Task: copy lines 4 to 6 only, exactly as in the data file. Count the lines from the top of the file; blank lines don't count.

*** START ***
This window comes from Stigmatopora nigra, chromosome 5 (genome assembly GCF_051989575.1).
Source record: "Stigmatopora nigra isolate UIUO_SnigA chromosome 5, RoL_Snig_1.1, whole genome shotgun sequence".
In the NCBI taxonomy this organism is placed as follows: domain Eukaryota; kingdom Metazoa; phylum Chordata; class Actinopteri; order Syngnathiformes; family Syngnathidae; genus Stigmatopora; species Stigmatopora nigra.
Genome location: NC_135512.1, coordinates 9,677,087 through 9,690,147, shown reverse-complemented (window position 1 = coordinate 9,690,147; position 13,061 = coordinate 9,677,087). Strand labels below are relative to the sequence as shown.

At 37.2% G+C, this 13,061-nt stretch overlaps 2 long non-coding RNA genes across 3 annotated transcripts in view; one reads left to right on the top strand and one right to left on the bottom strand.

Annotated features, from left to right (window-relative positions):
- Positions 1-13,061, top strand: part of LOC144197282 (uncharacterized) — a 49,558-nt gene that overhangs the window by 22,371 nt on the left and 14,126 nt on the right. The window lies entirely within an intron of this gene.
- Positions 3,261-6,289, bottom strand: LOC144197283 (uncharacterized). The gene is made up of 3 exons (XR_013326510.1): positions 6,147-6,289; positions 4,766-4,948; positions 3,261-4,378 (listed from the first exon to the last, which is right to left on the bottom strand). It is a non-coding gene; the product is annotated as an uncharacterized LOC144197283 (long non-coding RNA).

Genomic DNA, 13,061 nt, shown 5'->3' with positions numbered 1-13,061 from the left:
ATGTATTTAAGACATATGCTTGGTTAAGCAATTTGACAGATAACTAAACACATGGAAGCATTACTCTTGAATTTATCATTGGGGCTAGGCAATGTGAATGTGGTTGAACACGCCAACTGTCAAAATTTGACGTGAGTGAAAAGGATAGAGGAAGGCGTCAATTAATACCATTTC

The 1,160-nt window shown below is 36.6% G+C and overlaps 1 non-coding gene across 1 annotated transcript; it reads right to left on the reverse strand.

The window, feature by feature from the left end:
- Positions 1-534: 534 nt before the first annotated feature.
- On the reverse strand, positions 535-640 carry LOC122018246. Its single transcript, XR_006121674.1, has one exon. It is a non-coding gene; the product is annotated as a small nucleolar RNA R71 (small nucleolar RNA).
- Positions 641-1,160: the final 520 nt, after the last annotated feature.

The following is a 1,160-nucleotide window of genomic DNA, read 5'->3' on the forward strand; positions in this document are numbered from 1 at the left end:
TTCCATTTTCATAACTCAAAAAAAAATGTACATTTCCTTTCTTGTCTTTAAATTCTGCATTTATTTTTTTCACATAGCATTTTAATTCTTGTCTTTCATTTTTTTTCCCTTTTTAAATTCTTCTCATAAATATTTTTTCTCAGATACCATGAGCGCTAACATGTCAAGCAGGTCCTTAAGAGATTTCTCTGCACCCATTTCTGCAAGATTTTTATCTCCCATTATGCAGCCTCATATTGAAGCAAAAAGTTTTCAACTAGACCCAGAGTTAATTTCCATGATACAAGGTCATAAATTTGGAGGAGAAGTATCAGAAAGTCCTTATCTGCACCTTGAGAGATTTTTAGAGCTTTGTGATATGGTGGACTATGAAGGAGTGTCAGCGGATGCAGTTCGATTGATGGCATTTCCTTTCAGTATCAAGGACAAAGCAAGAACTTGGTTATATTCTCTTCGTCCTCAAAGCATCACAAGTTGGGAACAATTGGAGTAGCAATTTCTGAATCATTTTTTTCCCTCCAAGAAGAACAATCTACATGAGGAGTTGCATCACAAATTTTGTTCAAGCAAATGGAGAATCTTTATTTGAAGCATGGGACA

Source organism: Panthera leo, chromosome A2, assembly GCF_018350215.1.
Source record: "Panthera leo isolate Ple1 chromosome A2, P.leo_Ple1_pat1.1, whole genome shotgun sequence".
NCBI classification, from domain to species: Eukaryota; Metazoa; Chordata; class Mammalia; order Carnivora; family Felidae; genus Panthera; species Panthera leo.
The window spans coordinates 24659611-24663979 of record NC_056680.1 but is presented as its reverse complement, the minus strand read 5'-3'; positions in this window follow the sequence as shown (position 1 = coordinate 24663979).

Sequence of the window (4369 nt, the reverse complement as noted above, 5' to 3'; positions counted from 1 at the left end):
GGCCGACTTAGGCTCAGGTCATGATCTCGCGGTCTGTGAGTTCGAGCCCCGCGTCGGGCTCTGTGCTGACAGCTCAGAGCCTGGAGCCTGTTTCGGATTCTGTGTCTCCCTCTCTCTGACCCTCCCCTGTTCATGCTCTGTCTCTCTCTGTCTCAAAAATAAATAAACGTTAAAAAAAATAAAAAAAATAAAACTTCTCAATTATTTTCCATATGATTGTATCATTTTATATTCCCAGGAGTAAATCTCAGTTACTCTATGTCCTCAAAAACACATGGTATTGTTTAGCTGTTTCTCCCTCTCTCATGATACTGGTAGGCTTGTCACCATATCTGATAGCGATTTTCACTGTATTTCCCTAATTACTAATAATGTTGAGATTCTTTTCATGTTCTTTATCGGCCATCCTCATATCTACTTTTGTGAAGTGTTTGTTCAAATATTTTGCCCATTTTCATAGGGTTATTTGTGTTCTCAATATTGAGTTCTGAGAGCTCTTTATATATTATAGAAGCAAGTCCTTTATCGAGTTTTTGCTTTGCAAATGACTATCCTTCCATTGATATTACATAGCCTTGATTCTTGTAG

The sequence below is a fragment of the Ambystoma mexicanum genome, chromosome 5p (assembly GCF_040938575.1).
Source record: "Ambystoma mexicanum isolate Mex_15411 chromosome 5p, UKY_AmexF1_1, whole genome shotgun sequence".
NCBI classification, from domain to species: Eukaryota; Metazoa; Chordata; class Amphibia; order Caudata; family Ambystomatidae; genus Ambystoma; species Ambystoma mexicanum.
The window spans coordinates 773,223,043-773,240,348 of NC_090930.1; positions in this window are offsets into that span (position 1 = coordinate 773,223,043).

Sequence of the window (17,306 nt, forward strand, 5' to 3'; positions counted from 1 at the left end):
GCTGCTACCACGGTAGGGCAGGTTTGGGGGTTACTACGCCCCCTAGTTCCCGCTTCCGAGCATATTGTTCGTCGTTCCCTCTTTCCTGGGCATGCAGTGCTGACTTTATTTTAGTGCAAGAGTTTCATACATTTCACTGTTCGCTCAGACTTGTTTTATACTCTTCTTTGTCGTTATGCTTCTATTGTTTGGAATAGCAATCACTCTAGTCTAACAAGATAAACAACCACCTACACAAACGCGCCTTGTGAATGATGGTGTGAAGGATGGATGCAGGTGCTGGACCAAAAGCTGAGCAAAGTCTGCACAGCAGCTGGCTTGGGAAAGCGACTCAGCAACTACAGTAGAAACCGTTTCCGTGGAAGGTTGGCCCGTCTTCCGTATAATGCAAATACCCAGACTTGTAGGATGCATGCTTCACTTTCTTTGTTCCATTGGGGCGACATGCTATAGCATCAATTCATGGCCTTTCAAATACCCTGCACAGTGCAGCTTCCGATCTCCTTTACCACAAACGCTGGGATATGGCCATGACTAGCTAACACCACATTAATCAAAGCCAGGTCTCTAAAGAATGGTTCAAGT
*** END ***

Genome location: NC_135512.1, coordinates 9,677,087 through 9,690,147, shown reverse-complemented (window position 1 = coordinate 9,690,147; position 13,061 = coordinate 9,677,087). Strand labels below are relative to the sequence as shown.

At 37.2% G+C, this 13,061-nt stretch overlaps 2 long non-coding RNA genes across 3 annotated transcripts in view; one reads left to right on the top strand and one right to left on the bottom strand.

Annotated features, from left to right (window-relative positions):